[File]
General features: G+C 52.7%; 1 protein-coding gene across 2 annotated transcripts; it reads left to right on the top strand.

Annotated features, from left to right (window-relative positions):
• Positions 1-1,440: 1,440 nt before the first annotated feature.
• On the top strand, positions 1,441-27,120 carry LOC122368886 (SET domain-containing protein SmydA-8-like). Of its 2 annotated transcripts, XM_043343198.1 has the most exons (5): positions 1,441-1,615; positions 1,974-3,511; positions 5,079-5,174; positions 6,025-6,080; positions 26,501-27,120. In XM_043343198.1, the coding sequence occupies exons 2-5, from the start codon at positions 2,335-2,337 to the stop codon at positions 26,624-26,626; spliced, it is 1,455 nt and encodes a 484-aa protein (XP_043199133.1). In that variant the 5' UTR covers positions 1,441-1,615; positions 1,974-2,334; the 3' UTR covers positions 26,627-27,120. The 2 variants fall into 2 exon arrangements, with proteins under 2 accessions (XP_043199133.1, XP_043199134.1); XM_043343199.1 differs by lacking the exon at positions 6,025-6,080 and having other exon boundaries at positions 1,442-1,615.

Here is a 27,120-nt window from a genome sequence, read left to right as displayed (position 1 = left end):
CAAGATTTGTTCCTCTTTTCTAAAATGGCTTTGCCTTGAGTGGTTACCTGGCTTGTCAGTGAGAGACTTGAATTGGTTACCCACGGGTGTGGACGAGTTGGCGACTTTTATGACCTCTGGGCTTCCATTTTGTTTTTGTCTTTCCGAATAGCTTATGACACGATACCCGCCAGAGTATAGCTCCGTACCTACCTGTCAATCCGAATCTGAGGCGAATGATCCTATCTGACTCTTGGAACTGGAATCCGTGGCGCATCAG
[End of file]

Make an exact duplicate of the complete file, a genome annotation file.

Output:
General features: G+C 52.7%; 1 protein-coding gene across 2 annotated transcripts; it reads left to right on the top strand.

Annotated features, from left to right (window-relative positions):
• Positions 1-1,440: 1,440 nt before the first annotated feature.
• On the top strand, positions 1,441-27,120 carry LOC122368886 (SET domain-containing protein SmydA-8-like). Of its 2 annotated transcripts, XM_043343198.1 has the most exons (5): positions 1,441-1,615; positions 1,974-3,511; positions 5,079-5,174; positions 6,025-6,080; positions 26,501-27,120. In XM_043343198.1, the coding sequence occupies exons 2-5, from the start codon at positions 2,335-2,337 to the stop codon at positions 26,624-26,626; spliced, it is 1,455 nt and encodes a 484-aa protein (XP_043199133.1). In that variant the 5' UTR covers positions 1,441-1,615; positions 1,974-2,334; the 3' UTR covers positions 26,627-27,120. The 2 variants fall into 2 exon arrangements, with proteins under 2 accessions (XP_043199133.1, XP_043199134.1); XM_043343199.1 differs by lacking the exon at positions 6,025-6,080 and having other exon boundaries at positions 1,442-1,615.

Here is a 27,120-nt window from a genome sequence, read left to right as displayed (position 1 = left end):
CAAGATTTGTTCCTCTTTTCTAAAATGGCTTTGCCTTGAGTGGTTACCTGGCTTGTCAGTGAGAGACTTGAATTGGTTACCCACGGGTGTGGACGAGTTGGCGACTTTTATGACCTCTGGGCTTCCATTTTGTTTTTGTCTTTCCGAATAGCTTATGACACGATACCCGCCAGAGTATAGCTCCGTACCTACCTGTCAATCCGAATCTGAGGCGAATGATCCTATCTGACTCTTGGAACTGGAATCCGTGGCGCATCAG